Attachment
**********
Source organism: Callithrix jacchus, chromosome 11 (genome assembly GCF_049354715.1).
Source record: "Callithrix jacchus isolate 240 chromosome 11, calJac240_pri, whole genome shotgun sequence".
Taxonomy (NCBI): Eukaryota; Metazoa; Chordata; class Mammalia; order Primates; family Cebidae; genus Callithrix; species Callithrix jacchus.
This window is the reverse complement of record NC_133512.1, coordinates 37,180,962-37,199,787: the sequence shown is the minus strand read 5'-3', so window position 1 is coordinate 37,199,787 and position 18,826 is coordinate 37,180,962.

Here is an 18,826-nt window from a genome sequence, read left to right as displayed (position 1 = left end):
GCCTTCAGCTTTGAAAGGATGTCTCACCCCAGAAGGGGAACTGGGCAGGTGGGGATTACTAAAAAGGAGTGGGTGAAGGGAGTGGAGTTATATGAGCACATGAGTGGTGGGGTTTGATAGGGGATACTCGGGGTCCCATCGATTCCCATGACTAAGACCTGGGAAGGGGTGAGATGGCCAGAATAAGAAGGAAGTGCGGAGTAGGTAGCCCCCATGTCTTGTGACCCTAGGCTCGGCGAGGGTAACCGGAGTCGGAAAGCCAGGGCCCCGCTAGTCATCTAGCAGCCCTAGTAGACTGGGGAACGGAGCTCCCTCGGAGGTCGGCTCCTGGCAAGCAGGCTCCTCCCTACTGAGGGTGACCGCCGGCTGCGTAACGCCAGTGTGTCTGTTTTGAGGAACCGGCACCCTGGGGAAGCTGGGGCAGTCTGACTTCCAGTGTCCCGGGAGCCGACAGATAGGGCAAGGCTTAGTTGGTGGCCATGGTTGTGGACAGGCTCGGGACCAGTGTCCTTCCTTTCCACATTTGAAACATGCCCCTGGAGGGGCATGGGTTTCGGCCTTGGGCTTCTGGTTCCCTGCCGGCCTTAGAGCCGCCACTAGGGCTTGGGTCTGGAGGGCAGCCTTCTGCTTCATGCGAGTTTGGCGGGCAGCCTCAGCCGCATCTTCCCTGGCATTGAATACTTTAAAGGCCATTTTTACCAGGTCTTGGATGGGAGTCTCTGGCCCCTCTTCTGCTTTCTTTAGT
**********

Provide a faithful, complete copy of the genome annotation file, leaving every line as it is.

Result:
Source organism: Callithrix jacchus, chromosome 11 (genome assembly GCF_049354715.1).
Source record: "Callithrix jacchus isolate 240 chromosome 11, calJac240_pri, whole genome shotgun sequence".
Taxonomy (NCBI): Eukaryota; Metazoa; Chordata; class Mammalia; order Primates; family Cebidae; genus Callithrix; species Callithrix jacchus.
This window is the reverse complement of record NC_133512.1, coordinates 37,180,962-37,199,787: the sequence shown is the minus strand read 5'-3', so window position 1 is coordinate 37,199,787 and position 18,826 is coordinate 37,180,962.

Here is an 18,826-nt window from a genome sequence, read left to right as displayed (position 1 = left end):
GCCTTCAGCTTTGAAAGGATGTCTCACCCCAGAAGGGGAACTGGGCAGGTGGGGATTACTAAAAAGGAGTGGGTGAAGGGAGTGGAGTTATATGAGCACATGAGTGGTGGGGTTTGATAGGGGATACTCGGGGTCCCATCGATTCCCATGACTAAGACCTGGGAAGGGGTGAGATGGCCAGAATAAGAAGGAAGTGCGGAGTAGGTAGCCCCCATGTCTTGTGACCCTAGGCTCGGCGAGGGTAACCGGAGTCGGAAAGCCAGGGCCCCGCTAGTCATCTAGCAGCCCTAGTAGACTGGGGAACGGAGCTCCCTCGGAGGTCGGCTCCTGGCAAGCAGGCTCCTCCCTACTGAGGGTGACCGCCGGCTGCGTAACGCCAGTGTGTCTGTTTTGAGGAACCGGCACCCTGGGGAAGCTGGGGCAGTCTGACTTCCAGTGTCCCGGGAGCCGACAGATAGGGCAAGGCTTAGTTGGTGGCCATGGTTGTGGACAGGCTCGGGACCAGTGTCCTTCCTTTCCACATTTGAAACATGCCCCTGGAGGGGCATGGGTTTCGGCCTTGGGCTTCTGGTTCCCTGCCGGCCTTAGAGCCGCCACTAGGGCTTGGGTCTGGAGGGCAGCCTTCTGCTTCATGCGAGTTTGGCGGGCAGCCTCAGCCGCATCTTCCCTGGCATTGAATACTTTAAAGGCCATTTTTACCAGGTCTTGGATGGGAGTCTCTGGCCCCTCTTCTGCTTTCTTTAGT